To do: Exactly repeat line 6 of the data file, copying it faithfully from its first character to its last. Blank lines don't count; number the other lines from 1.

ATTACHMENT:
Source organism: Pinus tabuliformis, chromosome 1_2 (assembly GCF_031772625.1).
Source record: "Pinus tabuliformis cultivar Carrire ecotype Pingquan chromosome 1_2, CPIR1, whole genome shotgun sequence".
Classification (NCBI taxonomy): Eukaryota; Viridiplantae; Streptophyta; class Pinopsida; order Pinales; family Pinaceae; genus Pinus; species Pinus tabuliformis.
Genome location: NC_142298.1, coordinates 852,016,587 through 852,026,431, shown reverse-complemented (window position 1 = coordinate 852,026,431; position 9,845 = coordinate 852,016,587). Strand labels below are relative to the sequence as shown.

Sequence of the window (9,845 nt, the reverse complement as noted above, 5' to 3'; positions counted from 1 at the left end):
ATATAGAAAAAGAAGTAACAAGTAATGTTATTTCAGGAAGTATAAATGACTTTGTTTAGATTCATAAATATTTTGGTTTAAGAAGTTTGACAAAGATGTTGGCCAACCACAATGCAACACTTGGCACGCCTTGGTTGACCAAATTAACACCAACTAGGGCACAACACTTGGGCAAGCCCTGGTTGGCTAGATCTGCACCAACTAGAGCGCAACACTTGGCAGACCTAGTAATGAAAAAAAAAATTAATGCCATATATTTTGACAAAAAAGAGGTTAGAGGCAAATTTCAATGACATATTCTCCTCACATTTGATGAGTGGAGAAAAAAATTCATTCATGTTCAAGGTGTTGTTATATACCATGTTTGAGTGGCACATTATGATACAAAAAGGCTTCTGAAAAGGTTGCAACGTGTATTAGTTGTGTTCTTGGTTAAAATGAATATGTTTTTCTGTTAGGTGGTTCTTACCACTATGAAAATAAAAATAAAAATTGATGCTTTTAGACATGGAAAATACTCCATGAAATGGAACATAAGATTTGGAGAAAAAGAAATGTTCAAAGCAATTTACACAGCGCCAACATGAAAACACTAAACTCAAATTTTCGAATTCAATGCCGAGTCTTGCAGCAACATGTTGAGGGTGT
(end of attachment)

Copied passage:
ATATAGAAAAAGAAGTAACAAGTAATGTTATTTCAGGAAGTATAAATGACTTTGTTTAGATTCATAAATATTTTGGTTTAAGAAGTTTGACAAAGATGTTGGCCAACCACAATGCAACACTTGGCACGCCTTGGTTGACCAAATTAACACCAACTAGGGCACAACACTTGGGCAAGCCCTGGTTGGCTAGATCTGCACCAACTAGAGCGCAACACTTGGCAGACCTAGTAATGAAAAAAAAAATTAATGCCATATATTTTGACAAAAAAGAGGTTAGAGGCAAATTTCAATGACATATTCTCCTCACATTTGATGAGTGGAGAAAAAAATTCATTCATGTTCAAGGTGTTGTTATATACCATGTTTGAGTGGCACATTATGATACAAAAAGGCTTCTGAAAAGGTTGCAACGTGTATTAGTTGTGTTCTTGGTTAAAATGAATATGTTTTTCTGTTAGGTGGTTCTTACCACTATGAAAATAAAAATAAAAATTGATGCTTTTAGACATGGAAAATACTCCATGAAATGGAACATAAGATTTGGAGAAAAAGAAATGTTCAAAGCAATTTACACAGCGCCAACATGAAAACACTAAACTCAAATTTTCGAATTCAATGCCGAGTCTTGCAGCAACATGTTGAGGGTGT